G.B.S. - Mark V, 1976
"Charlie! Where you going?"
Members of the rocket crew, passing, called.
Charles Willis did not answer.
He took the vacuum tube down through the friendly humming bowels of the spaceship. He fell, thinking: This is the grand hour.
"Chuck! Where travelling?" someone called.
To meet someone dead but alive, cold but warm, forev-er untouchable but reaching out somehow to touch.
The voice echoed. He smiled.
Then he saw Clive, his best friend, drifting up in the opposite chute. He averted his gaze, but Clive sang out through his seashell ear-pack radio:
G.B.S.: Refurbishing the Tin Woodman: Science Fiction with a Heart, a Brain, and the Nerve! (essay), 1997
Gallagher the Great, 2008
The Garbage Collector, 1953
This is how his work was: He got up at five in the cold dark morning and washed his face with warm water if the heater was working and cold water if the heater was not working. He shaved carefully, talking out to his wife in the kitchen, who was fixing ham and eggs or pancakes or whatever it was that morning. By six o'clock he was driving on his way to work alone, and parking his car in the big yard where all the other men parked their cars as the sun was coming up. The colors of the sky that time of morning were orange and blue violet and sometimes very red and sometimes yellow or a clear color like water on white rock. Some mornings he could see his breath on the air and some mornings he could not. But as the sun was still rising he knocked his fist on the side of the green truck, and his driver, smiling and saying hello, would climb in the other side of the truck and they would drive out into the great city and go down all the streets until they came to the place where they started work. Sometimes, on the way, they stopped for black coffee and then went on, the warmness in them. And they began the work which meant that he jumped off in front of each house and picked up the garbage cans and brought them back and took off their lids and knocked them against the bin edge, which made the orange peels and cantaloupe rinds and coffee grounds fall out and thump down and begin to fill the empty truck. There were always steak bones and the heads of fish and pieces of green onion and state celery. If the garbage was new it wasn't so bad, but if it was very old it was bad. He was not sure if he liked the job or not, but it was a job and he did it well, talking about it a lot at some times and sometimes not thinking of it in any way at all. Some days the job was wonderful, for you were out early and the air was cool and fresh until you had worked too long and the sun got hot and the garbage steamed early. But mostly it was a job significant enough to keep him busy and calm and looking at the houses and cut lawns he passed by and seeing how everybody lived. And once or twice a month he was surprised to find that he loved the job and that it was the finest job in the world.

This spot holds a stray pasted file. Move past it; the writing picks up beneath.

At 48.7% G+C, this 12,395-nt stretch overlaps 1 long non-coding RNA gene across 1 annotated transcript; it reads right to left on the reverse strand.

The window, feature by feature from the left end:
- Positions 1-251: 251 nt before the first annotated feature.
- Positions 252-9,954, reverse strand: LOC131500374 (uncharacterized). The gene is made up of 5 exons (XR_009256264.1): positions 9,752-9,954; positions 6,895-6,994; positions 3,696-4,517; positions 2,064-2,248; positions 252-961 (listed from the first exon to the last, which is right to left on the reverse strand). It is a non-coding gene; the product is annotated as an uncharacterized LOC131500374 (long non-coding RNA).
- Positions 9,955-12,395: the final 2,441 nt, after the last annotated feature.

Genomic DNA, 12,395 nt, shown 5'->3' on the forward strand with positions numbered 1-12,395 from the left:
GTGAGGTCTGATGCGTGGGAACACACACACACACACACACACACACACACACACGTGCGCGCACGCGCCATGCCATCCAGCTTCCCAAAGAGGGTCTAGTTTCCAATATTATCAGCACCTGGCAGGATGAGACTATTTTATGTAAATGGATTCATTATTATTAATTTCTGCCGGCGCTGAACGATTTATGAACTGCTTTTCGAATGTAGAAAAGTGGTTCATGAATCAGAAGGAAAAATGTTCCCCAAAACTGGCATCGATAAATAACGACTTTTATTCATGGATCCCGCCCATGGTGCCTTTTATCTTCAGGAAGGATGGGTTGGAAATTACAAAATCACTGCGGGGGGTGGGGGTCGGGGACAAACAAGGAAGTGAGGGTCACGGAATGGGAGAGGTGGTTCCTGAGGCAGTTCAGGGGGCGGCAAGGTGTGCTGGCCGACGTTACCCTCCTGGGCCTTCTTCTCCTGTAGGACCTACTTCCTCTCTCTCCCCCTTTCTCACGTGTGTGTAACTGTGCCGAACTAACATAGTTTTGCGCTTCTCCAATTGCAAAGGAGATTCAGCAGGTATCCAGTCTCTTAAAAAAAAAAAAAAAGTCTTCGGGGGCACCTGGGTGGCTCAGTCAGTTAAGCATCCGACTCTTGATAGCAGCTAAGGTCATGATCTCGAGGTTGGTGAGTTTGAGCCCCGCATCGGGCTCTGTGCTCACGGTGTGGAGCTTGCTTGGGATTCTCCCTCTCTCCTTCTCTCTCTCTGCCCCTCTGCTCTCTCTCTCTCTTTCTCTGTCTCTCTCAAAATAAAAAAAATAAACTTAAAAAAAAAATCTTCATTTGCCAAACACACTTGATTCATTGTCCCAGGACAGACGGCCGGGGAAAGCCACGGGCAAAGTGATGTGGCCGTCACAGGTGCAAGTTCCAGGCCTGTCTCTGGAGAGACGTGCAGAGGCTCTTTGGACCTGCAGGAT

Getting Through Sunday Somehow, 1962
The Ghost in the Machine, 1996
The talk in the village in the year 1853 was, of course, about the madman above, in his sod-and-brick hut, with an untended garden and a wife who had fled, silent about his madness, never to return.
The people of the village had never drunk enough courage to go see what the special madness was or why the wife had vanished, tear-stained, leaving a vacuum into which atmospheres had rushed to thunder-clap.
On a sweltering hot day with no cloud to offer shadow comfort and no threat of rain to cool man or beast, the Searcher arrived. Which is to say, Dr. Mortimer Goff, a man of many parts, most of them curious and self-serving, but also traveling the world for some baroque event, or miraculous revelation.
The Ghosts, 1950
The Gift, 1959
The Golden Apples of the Sun, 1953
"South," said the captain.
"But," said his crew, "there simply aren't any directions out here in space."
"When you travel on down toward the sun," replied the captain, "and everything gets yellow and warm and lazy, then you're going in one direction only." He shut his eyes and thought about the smoldering, warm, faraway land, his breath moving gently in his mouth. "South." He nodded slowly to himself. "South."
Their rocket was the Copa de Oro, also named the Prometheus and the Icarus and their destination in all reality was the blazing noonday sun. In high good spirits they had packed along two thousand sour lemonades and a thousand white-capped beers for this journey to the wide Sahara. And now as the sun boiled up at them they remembered a score of verses and quotations:
The Golden Kite, The Silver Wind, 1953
"In the shape of a pig?' cried the Mandarin.
"In the shape of a pig," said the messenger, and departed.
"Oh, what an evil day in an evil year," cried the Mandarin. "The town of Kwan-Si, beyond the hill, was very small in my childhood. Now it has grown so large that at last they are building a wall."
"But why should a wall two miles away make my good father sad and angry all within the hour?" asked his daughter quietly.
"They build their wall," said the Mandarin, "in the shape of a pig! Do you see? Our own city wall is built in the shape of an orange. Thai pig will devour us, greedily!"
Good-by Grandma (из "Вина из одуванчиков"), ?
Grand Theft, 1995
The Great Collision of Monday Last (из "Зелёные тени, белый кит"), ?
The Great Fire, 1949
The Great Wide World Over There, 1952
Green Wine for Dreaming (из "Вина из одуванчиков"), ?